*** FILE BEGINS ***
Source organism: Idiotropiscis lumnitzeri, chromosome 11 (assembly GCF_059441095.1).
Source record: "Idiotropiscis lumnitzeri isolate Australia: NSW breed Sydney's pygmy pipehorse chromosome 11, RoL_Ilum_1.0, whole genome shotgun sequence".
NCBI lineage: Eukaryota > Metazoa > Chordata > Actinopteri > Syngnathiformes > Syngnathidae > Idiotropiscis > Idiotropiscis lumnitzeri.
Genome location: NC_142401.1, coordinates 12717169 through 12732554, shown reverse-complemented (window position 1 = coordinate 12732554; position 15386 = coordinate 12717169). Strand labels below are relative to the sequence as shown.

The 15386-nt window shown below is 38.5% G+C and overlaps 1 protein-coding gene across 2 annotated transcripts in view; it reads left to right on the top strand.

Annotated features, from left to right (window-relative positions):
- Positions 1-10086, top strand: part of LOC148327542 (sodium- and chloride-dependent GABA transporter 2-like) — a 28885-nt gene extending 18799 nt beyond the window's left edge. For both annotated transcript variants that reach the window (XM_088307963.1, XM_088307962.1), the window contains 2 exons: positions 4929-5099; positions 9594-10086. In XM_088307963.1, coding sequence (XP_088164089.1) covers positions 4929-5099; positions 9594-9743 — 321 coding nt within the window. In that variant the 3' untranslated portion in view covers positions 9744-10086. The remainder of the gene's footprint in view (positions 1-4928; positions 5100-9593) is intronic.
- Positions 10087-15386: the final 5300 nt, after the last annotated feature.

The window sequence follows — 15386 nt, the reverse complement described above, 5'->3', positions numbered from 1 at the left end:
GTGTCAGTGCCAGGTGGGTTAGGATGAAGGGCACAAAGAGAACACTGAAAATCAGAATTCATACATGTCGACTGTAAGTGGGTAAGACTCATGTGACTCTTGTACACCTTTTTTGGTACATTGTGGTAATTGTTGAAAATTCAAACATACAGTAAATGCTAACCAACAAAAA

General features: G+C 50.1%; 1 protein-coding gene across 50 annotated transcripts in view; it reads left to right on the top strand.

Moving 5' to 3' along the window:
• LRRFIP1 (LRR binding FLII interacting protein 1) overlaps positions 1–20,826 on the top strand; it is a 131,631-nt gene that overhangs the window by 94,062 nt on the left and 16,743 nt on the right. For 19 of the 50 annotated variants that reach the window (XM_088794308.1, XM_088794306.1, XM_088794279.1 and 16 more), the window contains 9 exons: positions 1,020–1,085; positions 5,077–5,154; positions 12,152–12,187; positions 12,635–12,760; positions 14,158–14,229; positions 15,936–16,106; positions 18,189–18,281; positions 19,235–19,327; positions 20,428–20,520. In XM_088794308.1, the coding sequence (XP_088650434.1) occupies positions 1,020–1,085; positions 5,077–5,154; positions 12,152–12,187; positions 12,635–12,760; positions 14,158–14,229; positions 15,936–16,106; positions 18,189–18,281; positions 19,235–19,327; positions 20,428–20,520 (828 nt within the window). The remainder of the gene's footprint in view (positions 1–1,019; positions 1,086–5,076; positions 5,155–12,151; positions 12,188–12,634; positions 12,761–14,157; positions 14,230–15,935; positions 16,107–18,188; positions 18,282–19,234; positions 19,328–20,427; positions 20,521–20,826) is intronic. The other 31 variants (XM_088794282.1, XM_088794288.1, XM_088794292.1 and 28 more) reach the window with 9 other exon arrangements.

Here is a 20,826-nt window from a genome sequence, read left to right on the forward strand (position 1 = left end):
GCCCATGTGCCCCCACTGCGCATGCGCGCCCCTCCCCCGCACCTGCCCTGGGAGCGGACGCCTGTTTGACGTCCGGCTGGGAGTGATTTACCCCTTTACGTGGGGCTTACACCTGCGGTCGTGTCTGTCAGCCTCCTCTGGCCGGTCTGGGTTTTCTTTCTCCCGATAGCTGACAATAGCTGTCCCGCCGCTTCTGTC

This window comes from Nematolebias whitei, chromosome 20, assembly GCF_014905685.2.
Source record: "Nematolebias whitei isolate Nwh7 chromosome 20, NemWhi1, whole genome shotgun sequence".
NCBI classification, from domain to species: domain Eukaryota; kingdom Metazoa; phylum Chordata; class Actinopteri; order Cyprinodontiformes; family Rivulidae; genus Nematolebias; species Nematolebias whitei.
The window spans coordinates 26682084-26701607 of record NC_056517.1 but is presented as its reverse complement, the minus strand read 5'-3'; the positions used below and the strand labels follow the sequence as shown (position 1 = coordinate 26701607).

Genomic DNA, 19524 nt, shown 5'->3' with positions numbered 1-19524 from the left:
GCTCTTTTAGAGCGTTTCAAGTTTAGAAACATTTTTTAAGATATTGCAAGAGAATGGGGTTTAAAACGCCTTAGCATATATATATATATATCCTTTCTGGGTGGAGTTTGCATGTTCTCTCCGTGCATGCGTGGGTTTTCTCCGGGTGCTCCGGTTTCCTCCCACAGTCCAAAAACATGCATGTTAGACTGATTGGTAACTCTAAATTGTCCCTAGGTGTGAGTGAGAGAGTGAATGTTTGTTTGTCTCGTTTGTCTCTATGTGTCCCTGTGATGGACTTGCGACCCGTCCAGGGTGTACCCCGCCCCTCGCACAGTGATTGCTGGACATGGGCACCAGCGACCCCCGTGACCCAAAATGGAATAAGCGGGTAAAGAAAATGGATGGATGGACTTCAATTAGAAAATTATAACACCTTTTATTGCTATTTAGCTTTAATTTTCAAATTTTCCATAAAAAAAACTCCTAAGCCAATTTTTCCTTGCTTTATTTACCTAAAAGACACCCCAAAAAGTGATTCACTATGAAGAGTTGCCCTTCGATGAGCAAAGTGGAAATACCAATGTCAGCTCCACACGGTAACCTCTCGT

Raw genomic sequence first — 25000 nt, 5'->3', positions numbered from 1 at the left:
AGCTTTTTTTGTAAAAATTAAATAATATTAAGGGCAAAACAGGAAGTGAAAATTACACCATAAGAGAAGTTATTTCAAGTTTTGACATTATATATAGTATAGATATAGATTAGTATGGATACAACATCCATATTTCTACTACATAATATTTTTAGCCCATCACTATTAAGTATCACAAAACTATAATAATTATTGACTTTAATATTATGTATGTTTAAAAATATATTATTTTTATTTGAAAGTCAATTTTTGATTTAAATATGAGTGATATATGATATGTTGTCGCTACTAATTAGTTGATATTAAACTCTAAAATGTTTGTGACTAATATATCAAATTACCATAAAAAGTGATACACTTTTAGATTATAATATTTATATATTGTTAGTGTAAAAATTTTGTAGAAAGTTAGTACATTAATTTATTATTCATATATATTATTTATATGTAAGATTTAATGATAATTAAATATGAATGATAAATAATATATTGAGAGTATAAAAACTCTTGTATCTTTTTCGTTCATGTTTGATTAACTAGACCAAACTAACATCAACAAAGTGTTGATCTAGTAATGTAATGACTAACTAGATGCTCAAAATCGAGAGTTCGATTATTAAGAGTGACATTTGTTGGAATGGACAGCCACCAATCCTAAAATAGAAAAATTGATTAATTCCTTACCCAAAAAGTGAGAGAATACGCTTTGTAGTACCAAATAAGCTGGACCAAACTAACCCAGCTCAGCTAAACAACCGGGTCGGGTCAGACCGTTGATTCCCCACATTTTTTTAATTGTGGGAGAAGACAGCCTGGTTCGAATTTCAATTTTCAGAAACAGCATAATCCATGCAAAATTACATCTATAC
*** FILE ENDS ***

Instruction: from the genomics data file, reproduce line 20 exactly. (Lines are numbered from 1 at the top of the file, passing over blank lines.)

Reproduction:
Genomic DNA, 19524 nt, shown 5'->3' with positions numbered 1-19524 from the left: